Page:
Leisure Panic! Dan Kelly ABC/UMA
Outsiders Heath Cullen Independent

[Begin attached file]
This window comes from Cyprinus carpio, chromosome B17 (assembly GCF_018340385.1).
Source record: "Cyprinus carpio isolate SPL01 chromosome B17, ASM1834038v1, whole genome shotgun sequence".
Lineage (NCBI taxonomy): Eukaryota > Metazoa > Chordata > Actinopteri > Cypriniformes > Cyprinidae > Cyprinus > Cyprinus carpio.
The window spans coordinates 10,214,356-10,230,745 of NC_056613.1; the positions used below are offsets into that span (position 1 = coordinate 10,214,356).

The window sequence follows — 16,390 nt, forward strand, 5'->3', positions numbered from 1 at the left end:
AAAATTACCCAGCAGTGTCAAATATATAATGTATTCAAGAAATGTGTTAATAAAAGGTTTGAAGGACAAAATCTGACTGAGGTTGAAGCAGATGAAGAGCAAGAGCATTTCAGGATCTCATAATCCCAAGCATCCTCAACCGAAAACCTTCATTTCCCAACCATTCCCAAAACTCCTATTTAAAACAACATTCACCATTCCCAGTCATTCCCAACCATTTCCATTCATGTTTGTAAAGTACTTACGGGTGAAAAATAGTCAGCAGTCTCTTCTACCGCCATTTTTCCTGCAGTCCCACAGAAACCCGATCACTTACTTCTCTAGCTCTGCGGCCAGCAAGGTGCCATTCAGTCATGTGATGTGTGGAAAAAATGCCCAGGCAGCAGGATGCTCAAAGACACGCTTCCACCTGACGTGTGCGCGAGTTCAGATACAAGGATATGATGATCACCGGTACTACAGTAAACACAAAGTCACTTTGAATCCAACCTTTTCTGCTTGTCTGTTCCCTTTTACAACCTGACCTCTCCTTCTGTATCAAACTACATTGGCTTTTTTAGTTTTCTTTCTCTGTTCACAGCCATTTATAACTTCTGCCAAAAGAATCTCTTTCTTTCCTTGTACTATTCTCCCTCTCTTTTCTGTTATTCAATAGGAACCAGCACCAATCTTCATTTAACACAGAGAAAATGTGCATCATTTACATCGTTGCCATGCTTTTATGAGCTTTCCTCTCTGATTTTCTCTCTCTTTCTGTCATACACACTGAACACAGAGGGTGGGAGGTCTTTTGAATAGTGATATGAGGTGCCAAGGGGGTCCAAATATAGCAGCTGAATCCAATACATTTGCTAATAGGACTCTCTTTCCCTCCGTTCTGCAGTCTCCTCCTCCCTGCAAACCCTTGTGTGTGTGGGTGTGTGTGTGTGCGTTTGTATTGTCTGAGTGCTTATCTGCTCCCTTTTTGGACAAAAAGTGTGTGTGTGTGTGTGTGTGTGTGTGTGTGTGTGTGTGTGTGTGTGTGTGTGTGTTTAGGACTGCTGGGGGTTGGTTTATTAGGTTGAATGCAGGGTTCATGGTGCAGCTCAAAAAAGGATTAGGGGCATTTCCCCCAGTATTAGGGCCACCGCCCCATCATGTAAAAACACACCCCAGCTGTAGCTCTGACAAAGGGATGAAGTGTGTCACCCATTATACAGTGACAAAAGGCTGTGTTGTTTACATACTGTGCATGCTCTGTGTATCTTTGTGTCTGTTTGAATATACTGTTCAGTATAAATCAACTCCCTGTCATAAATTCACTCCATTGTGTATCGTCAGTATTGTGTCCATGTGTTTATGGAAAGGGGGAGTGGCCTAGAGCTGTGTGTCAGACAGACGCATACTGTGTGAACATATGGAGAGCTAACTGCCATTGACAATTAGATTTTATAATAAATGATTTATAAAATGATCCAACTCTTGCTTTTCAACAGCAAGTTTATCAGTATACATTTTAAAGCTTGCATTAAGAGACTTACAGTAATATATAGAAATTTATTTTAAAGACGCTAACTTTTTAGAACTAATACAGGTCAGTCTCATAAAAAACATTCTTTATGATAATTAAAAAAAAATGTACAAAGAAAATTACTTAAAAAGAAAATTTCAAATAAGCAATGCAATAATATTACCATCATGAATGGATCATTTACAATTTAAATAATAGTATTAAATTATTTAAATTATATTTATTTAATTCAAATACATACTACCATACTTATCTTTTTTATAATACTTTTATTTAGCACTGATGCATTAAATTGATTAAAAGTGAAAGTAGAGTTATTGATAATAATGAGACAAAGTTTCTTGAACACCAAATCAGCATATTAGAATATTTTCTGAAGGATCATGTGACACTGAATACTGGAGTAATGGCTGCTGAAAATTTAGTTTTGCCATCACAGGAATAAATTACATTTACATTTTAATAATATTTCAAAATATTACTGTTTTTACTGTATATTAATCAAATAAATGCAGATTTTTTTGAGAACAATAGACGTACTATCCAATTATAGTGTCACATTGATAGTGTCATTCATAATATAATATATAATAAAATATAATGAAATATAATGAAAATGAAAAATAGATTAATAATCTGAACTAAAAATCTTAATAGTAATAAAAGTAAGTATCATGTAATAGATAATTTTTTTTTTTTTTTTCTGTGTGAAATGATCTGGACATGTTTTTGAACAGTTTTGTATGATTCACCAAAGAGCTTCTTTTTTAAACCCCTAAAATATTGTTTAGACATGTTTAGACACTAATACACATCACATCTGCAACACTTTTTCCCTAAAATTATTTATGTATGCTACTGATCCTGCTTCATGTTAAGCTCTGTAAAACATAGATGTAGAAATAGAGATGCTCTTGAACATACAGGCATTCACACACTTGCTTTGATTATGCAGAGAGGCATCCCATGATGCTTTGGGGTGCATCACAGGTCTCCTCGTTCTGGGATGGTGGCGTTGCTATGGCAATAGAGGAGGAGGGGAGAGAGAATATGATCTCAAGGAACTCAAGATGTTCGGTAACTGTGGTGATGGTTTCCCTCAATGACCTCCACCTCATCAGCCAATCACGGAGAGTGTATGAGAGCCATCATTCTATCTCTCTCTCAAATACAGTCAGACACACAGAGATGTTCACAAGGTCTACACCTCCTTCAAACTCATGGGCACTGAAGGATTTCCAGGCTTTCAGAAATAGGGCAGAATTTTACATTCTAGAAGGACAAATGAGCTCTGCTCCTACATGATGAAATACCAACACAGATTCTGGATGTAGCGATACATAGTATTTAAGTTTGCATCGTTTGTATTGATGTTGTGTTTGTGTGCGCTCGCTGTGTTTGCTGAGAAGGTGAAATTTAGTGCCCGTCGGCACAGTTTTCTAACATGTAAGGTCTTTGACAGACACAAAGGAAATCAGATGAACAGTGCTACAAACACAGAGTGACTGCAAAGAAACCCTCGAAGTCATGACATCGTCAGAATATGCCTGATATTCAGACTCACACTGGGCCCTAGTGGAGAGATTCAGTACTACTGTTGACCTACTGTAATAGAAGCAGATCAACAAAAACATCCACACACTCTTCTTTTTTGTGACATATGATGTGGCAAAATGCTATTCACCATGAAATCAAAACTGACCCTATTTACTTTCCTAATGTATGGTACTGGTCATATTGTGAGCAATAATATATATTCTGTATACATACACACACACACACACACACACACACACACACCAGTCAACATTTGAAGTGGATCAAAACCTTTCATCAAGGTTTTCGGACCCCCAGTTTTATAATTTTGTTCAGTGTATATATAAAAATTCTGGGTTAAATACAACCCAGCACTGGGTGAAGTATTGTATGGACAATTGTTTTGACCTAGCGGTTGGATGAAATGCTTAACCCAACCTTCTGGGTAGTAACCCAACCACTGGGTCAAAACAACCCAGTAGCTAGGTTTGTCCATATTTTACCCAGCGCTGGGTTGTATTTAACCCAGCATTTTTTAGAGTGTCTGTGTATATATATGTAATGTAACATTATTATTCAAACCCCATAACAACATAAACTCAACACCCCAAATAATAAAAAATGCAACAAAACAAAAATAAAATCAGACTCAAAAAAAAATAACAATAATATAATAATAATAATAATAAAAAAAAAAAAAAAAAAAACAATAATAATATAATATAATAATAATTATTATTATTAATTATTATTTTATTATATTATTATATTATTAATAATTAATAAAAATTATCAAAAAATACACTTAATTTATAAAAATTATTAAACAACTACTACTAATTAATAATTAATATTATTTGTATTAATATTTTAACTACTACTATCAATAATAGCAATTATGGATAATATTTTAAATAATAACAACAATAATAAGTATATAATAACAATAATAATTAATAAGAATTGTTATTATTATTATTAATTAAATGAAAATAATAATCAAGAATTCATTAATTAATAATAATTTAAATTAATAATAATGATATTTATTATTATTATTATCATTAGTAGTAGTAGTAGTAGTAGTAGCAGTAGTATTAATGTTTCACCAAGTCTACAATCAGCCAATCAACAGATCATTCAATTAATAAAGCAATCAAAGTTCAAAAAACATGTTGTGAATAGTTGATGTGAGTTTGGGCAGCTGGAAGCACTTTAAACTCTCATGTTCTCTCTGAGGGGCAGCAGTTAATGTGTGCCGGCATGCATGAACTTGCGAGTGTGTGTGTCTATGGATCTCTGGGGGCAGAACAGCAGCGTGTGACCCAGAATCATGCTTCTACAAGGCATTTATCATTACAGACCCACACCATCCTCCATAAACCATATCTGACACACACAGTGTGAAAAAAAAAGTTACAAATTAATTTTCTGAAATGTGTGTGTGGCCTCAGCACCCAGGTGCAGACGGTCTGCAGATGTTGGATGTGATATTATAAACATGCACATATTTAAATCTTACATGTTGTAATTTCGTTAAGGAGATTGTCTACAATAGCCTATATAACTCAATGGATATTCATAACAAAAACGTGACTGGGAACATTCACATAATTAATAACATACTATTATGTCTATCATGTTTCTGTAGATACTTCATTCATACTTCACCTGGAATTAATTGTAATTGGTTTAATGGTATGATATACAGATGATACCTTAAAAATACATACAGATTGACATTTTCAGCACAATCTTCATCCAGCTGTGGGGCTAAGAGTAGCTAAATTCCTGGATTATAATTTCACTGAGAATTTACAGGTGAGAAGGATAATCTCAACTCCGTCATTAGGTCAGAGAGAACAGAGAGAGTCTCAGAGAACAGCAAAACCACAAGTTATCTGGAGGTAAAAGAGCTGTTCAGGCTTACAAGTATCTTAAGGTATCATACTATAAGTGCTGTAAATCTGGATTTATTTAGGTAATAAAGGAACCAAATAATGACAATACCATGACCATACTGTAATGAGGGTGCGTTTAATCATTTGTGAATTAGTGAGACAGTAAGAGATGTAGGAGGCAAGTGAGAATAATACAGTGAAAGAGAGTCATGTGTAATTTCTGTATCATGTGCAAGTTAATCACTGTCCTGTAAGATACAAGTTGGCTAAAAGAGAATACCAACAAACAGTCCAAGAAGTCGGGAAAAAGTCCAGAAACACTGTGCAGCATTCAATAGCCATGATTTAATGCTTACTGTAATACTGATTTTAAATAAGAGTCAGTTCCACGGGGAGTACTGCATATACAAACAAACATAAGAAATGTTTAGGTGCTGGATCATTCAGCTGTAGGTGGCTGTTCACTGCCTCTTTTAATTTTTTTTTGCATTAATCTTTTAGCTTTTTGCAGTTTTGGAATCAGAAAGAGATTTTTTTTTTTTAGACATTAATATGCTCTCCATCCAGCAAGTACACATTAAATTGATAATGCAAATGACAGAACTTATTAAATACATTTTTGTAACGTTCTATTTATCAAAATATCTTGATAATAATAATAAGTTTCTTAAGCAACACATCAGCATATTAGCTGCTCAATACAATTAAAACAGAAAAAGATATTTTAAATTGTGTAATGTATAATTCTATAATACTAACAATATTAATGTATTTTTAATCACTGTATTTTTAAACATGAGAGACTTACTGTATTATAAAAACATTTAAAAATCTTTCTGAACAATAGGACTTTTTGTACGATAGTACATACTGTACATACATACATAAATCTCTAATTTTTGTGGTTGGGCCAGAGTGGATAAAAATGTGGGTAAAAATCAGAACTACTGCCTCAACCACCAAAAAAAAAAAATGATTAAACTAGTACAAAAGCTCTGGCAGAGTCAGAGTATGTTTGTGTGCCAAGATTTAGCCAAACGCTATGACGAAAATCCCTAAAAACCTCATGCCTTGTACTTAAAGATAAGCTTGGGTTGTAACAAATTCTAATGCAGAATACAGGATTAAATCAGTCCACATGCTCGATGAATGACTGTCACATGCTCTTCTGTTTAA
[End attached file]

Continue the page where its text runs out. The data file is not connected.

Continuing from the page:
Musically there are only tenuous similarities in the output of Australian indie performers Dan Kelly and Heath Cullen, but both men share guitar skills that have served them well solo, in bands and in collaboration with other artists, Kelly most notably with his Uncle Paul at regular intervals. Those chops are front and centre on their respective solo albums, although Kelly’s songs lean more towards rock-lite a la Bob Evans or Josh Pyke, while Cullen mines a well where names such as Leonard Cohen and Tom Waits float to the surface. Starting with Melbourne-based Kelly, the singer takes a geographical approach to this latest offering, sprinkling the lyrics with references to Australian and overseas landmarks, not least in the centrepiece single Melbourne v Sydney, a song typical of Kelly’s penchant for a sharp lyric and a twisted pop melody. “I’m not a model, not a coffee connoisseur / I’m just a bumpkin lost among the great auteurs,” he sings before the hook of the title kicks in, sung, as are many of the backing vocals and harmonies, by Kelly’s cousins Madeleine and Memphis Kelly (Paul’s daughters). Kelly has released six albums, three solo (including this one) and three with his band the Alpha Males. This ranks as his best. All 12 songs are riddled with hooks, inventive arrangements and often with hypnotic guitar interludes, not least on the delightful, brisk opener, On the Run, co-written with Augie March’s Kieran Box, which in just over nine minutes slips from overtly poppy singalong into an intense instrumental and back again. That’s followed by the dreamy psychedlia of Hydra Ferry and the laid-back Haters, a love song of sorts where Kelly grooves along in his best soulful falsetto. Never Stop the Rot is an insistent earworm, a fast paced, guitar-driven three-minute gem, while Baby Bonus is a delicious country stomp. All in all an infectious travelogue and advertisement for polished guitar pop. Cullen’s third solo outing repeats the trick of his 2013 album The Still and the Steep, for which the muso from Candelo in southern NSW somehow enlisted some of LA’s big guns, including drummer Jim Keltner and guitarist Marc Ribot, to join him in the studio. This time he had the less than shabby Imposters, Elvis Costello’s sidekicks Pete Thomas (drums), Davey Faragher (bass) and Steve Nieve (keyboards) to help him out on the eight songs here, recorded at Melbourne’s Sing Sing studios. Much of Outsiders taps traditional rootsy styles, musically and lyrically, without pushing the boundaries of either. Cullen’s voice shifts from a seductive whisper (the Cohen-esque Who’ll Ring the Bell?, One For the Road) to a more urgent Americana twang ( Another Blue World). Ironically the most authentic and engaging vocal comes on the closing, heartfelt cover of Robyn Hitchcock’s Flanagan’s Song. Overall, it’s the ensemble chemistry and artistry that gets Outsiders over the line.